Strategy blog: UK - New government

After the last two days it is not a big surprise that the UK is to have a new Prime Minister, and even if it were, it is not clear in which direction UK asset prices should be headed. UK-based investors should not rush to rearrange their portfolios on this account. (For other investors, UK assets will be only a small part of portfolios anyway, and this note will be a bit parochial.)

There might be two broad ideas in play initially. The first is a woolly one: a new government might somehow boost the all-round credibility of the economy and its currency. A perceived gain in creditworthiness might boost gilt prices – though if business and consumer confidence were to rise, growth might be stronger, pushing yields up not down.

These feel like marginal considerations, and of course the interim uncertainty could be bad for credibility and the currency (I confess I didn't initially consider this, taking it for granted that UK credibility could only improve).

The second is more specific: the next occupant of No 10 may be less minded to borrow to boost the economy. This could boost gilt prices, but to the extent that it leads to less growth – and to lower Bank of England interest rates than would otherwise be the case – it might undermine the pound.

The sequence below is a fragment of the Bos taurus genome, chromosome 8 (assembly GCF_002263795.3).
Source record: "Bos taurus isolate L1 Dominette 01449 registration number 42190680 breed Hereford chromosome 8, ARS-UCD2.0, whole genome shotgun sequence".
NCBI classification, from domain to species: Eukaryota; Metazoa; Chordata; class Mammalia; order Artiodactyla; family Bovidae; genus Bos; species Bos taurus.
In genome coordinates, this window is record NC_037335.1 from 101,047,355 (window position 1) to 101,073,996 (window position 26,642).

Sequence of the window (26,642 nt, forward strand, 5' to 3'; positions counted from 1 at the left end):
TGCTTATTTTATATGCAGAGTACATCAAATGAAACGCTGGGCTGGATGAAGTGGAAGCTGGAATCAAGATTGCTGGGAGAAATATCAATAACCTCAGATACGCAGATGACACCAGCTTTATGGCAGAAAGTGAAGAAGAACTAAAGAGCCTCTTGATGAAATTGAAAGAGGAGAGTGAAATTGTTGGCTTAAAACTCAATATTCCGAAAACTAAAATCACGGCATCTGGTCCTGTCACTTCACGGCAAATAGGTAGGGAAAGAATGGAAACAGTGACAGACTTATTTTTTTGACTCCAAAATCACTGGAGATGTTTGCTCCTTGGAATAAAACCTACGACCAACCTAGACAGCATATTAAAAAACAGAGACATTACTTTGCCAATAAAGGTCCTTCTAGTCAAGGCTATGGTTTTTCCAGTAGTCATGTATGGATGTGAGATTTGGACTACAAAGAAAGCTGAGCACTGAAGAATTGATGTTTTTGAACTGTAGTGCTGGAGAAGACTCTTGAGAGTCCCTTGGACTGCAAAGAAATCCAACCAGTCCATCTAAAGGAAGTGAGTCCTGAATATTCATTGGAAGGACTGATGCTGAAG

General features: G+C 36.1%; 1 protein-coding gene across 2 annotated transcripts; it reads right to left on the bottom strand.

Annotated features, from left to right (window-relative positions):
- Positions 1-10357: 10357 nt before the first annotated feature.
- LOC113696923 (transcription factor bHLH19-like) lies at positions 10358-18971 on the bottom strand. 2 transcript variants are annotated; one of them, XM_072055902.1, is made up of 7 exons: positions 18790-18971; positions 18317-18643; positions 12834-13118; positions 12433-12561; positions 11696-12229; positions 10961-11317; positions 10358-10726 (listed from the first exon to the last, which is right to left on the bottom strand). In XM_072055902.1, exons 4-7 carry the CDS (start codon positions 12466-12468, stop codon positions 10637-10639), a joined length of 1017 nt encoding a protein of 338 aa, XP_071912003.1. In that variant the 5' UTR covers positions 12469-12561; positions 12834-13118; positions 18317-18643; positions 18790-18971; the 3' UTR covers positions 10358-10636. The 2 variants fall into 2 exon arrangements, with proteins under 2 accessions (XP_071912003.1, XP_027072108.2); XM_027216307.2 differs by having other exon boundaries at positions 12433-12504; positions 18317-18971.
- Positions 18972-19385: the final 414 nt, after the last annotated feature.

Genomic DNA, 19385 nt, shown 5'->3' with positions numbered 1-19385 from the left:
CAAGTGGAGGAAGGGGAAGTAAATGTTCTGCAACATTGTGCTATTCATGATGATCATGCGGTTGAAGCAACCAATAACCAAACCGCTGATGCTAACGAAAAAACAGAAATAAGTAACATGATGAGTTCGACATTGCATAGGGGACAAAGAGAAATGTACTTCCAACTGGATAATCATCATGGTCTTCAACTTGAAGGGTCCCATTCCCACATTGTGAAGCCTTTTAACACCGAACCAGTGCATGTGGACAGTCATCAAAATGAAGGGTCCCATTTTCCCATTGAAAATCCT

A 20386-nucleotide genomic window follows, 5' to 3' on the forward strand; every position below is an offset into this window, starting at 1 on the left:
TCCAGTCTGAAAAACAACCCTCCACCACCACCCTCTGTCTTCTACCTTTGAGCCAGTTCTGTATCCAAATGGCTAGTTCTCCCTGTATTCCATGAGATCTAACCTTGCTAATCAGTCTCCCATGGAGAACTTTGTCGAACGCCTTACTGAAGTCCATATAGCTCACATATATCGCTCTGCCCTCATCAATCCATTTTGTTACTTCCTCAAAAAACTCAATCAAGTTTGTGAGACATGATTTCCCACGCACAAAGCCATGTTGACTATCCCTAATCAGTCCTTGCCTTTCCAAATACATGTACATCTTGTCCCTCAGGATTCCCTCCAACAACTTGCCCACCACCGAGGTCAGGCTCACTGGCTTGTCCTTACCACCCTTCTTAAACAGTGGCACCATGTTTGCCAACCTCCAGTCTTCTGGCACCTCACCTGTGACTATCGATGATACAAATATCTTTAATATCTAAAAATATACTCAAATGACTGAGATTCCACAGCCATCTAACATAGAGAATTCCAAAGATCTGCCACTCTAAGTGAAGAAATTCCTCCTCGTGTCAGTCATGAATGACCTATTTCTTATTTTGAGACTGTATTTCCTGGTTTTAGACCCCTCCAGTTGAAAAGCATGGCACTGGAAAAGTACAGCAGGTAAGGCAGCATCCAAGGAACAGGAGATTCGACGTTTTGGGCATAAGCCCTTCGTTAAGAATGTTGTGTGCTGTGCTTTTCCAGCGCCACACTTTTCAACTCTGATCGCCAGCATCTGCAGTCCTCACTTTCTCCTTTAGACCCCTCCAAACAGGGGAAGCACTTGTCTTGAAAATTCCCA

This feels like a more practical channel, but is still hardly a game-changer.

Medium-term, the picture is blurred further by an approaching general election, scheduled for 2024 (though it could be held earlier), and by the opposition parties' yet-to-be-decided positioning ahead of it.

As is often the case in macroeconomics, then, there are many moving parts to consider.

But as a rule of thumb, the business cycle – growth and inflation trends – usually matters more to portfolios than the occupant of No 10 or even the party of government. And the biggest holdings of most multi-asset portfolios are stocks, not bonds, which are driven more by the global business cycle than by the domestic one anyway, and which benefit more from a weak pound than a strong one (though currency volatility is usually a small component of the overall return on stocks).

As often, we advise sitting tight and watching carefully.

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